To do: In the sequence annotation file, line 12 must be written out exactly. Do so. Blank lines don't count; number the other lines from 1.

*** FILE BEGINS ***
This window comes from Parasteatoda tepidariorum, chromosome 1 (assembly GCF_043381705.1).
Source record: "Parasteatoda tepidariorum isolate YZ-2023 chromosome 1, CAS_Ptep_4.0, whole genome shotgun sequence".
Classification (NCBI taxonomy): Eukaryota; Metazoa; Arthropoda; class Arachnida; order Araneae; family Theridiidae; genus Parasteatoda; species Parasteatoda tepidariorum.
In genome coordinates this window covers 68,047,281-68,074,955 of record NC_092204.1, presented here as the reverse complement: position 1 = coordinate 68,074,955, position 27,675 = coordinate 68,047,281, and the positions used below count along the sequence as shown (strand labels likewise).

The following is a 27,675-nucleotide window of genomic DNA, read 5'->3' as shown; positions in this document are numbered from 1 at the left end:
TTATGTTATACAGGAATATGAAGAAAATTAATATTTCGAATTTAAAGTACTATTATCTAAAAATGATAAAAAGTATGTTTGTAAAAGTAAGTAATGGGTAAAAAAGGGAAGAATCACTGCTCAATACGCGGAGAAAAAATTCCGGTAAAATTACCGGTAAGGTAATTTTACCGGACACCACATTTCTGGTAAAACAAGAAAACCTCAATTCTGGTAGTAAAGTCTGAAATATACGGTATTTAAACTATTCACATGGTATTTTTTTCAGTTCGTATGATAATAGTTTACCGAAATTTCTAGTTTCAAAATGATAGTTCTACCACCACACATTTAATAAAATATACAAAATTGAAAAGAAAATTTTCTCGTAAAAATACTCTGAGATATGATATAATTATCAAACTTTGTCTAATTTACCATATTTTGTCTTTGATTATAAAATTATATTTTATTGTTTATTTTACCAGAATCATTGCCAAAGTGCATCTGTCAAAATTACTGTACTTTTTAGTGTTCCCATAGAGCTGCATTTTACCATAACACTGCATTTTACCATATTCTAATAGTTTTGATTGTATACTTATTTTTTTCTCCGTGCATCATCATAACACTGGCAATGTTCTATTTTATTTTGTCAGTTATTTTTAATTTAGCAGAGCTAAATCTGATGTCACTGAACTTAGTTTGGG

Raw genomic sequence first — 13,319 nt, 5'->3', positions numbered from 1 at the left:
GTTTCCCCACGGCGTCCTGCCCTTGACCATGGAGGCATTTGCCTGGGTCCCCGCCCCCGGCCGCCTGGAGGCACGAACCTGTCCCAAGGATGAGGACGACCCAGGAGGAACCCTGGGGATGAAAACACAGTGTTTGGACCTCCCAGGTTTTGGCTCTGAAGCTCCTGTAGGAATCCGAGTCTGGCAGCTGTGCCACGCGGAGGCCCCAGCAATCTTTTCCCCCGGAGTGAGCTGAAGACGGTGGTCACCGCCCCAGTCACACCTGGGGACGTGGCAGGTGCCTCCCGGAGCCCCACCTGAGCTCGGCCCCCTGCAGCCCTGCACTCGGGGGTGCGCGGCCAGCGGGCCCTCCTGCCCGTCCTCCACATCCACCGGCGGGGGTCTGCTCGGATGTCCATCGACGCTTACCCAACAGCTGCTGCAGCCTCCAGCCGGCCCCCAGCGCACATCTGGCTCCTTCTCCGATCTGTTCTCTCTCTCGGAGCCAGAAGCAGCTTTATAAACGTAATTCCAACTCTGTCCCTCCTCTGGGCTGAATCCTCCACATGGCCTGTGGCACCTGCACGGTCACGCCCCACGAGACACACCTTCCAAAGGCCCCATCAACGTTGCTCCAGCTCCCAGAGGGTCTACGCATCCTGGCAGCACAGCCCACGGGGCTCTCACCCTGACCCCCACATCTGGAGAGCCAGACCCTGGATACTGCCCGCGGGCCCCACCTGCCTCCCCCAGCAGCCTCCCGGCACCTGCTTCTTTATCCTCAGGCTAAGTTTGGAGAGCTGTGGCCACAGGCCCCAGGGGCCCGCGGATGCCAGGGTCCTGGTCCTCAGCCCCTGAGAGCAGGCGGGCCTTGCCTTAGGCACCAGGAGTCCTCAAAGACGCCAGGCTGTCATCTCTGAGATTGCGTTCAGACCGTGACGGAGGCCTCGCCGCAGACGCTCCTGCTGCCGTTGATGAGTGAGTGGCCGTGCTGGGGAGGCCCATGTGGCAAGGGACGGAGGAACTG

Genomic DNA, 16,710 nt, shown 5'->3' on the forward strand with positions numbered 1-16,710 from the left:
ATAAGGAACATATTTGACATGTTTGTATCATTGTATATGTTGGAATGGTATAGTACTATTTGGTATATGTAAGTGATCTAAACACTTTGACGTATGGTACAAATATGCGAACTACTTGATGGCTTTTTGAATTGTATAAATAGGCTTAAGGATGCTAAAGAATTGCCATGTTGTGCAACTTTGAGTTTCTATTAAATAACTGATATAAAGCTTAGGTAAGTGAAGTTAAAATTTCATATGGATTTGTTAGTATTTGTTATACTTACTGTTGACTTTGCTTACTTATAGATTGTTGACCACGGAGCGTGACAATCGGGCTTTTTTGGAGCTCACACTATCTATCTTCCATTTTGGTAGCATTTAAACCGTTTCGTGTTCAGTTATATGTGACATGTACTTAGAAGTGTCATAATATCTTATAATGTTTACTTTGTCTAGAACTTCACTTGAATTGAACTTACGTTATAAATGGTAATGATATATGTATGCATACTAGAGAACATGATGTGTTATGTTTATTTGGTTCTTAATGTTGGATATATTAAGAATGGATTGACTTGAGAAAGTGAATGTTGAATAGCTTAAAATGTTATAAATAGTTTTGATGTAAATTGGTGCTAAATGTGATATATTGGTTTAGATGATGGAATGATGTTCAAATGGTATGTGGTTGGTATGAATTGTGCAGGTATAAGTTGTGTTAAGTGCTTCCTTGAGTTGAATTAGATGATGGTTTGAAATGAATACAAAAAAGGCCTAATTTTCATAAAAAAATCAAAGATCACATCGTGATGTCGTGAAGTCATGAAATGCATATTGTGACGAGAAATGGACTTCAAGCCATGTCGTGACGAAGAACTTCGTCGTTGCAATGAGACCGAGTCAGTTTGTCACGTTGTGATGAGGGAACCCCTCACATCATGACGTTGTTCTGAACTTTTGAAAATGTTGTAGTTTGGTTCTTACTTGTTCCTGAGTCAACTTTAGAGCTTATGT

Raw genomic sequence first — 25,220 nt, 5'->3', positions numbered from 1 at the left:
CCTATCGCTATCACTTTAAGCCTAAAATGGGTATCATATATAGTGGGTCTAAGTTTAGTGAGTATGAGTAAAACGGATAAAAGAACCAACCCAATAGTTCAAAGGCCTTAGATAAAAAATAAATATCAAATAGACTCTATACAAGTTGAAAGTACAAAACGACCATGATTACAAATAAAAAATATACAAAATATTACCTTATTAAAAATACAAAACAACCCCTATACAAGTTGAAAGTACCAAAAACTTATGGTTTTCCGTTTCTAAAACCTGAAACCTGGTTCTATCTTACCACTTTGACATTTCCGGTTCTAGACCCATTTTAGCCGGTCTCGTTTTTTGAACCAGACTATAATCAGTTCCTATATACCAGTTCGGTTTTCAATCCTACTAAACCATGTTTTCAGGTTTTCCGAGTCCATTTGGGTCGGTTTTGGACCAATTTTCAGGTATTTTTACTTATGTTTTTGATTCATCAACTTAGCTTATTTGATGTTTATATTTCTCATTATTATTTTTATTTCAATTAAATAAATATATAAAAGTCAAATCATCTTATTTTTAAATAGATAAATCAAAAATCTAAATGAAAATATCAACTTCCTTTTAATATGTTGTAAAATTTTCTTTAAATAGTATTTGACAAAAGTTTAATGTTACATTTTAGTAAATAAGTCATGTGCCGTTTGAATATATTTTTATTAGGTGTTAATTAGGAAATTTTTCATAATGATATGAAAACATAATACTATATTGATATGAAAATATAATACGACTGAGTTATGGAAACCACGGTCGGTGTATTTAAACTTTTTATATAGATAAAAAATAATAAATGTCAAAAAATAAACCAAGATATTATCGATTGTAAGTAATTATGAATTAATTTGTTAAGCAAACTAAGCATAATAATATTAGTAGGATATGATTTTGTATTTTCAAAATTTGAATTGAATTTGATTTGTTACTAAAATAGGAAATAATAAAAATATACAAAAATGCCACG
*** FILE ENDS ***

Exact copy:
CCTATCGCTATCACTTTAAGCCTAAAATGGGTATCATATATAGTGGGTCTAAGTTTAGTGAGTATGAGTAAAACGGATAAAAGAACCAACCCAATAGTTCAAAGGCCTTAGATAAAAAATAAATATCAAATAGACTCTATACAAGTTGAAAGTACAAAACGACCATGATTACAAATAAAAAATATACAAAATATTACCTTATTAAAAATACAAAACAACCCCTATACAAGTTGAAAGTACCAAAAACTTATGGTTTTCCGTTTCTAAAACCTGAAACCTGGTTCTATCTTACCACTTTGACATTTCCGGTTCTAGACCCATTTTAGCCGGTCTCGTTTTTTGAACCAGACTATAATCAGTTCCTATATACCAGTTCGGTTTTCAATCCTACTAAACCATGTTTTCAGGTTTTCCGAGTCCATTTGGGTCGGTTTTGGACCAATTTTCAGGTATTTTTACTTATGTTTTTGATTCATCAACTTAGCTTATTTGATGTTTATATTTCTCATTATTATTTTTATTTCAATTAAATAAATATATAAAAGTCAAATCATCTTATTTTTAAATAGATAAATCAAAAATCTAAATGAAAATATCAACTTCCTTTTAATATGTTGTAAAATTTTCTTTAAATAGTATTTGACAAAAGTTTAATGTTACATTTTAGTAAATAAGTCATGTGCCGTTTGAATATATTTTTATTAGGTGTTAATTAGGAAATTTTTCATAATGATATGAAAACATAATACTATATTGATATGAAAATATAATACGACTGAGTTATGGAAACCACGGTCGGTGTATTTAAACTTTTTATATAGATAAAAAATAATAAATGTCAAAAAATAAACCAAGATATTATCGATTGTAAGTAATTATGAATTAATTTGTTAAGCAAACTAAGCATAATAATATTAGTAGGATATGATTTTGTATTTTCAAAATTTGAATTGAATTTGATTTGTTACTAAAATAGGAAATAATAAAAATATACAAAAATGCCACG